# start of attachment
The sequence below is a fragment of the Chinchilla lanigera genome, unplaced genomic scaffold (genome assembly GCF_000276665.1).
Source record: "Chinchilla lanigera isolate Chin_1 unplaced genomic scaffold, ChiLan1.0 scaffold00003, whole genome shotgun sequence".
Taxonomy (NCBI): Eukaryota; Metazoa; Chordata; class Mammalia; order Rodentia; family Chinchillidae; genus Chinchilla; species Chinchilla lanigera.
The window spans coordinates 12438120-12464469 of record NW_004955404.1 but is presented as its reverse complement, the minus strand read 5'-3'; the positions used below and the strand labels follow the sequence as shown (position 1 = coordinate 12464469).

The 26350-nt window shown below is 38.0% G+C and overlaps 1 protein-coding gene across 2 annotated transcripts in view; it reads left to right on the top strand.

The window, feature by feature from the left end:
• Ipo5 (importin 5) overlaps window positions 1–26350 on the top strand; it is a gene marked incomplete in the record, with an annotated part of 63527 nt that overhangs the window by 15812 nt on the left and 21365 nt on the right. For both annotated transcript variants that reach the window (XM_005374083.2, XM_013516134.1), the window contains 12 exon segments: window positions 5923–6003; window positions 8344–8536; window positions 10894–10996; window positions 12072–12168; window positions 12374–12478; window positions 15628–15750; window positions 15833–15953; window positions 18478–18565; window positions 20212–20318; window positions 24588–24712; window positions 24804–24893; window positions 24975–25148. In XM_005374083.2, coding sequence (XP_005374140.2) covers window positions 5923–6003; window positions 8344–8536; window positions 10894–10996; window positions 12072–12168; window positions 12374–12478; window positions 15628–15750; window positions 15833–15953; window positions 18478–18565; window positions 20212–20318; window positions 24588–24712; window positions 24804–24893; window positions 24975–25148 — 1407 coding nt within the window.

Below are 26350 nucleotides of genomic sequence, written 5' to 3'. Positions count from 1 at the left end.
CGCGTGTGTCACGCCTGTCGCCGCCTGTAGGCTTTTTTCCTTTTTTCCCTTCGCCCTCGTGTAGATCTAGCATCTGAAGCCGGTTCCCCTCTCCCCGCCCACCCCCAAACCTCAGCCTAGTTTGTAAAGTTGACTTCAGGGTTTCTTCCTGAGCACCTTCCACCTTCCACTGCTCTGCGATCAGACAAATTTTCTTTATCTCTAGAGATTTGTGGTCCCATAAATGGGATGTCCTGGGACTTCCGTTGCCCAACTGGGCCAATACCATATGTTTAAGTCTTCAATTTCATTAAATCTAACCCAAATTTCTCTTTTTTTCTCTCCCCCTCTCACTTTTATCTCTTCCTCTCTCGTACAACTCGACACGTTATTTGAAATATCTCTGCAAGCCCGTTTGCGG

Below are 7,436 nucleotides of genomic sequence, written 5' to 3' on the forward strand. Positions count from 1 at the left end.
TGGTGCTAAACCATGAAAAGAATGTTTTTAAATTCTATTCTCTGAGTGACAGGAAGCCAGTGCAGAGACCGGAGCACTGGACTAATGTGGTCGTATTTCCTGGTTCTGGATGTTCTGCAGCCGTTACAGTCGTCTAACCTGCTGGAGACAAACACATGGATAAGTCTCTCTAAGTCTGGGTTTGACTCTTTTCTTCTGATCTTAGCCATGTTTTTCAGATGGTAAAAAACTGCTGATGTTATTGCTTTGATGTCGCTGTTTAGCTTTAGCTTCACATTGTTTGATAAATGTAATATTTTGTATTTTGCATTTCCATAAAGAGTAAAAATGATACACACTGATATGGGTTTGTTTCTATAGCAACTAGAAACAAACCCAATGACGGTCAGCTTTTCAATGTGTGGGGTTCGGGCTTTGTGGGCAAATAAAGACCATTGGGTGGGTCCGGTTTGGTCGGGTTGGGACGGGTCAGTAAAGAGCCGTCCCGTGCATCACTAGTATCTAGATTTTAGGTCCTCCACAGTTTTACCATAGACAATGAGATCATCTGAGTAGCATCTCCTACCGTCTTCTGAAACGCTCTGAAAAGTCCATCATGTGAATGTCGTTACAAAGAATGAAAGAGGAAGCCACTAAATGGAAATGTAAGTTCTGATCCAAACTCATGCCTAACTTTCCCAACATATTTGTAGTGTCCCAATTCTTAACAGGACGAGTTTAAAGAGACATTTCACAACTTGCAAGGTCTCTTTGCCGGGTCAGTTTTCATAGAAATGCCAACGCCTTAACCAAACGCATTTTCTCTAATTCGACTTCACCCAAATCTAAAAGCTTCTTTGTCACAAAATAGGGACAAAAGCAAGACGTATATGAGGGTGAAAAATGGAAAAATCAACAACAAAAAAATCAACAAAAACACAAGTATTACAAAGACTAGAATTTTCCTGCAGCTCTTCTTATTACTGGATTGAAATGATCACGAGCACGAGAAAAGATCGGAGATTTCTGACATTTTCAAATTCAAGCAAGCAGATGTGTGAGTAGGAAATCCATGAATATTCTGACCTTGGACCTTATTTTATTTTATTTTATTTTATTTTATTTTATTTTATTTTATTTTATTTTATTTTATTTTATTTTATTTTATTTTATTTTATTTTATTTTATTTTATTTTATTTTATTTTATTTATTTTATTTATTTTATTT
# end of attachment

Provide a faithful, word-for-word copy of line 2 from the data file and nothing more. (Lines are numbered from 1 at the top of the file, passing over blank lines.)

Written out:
Source record: "Chinchilla lanigera isolate Chin_1 unplaced genomic scaffold, ChiLan1.0 scaffold00003, whole genome shotgun sequence".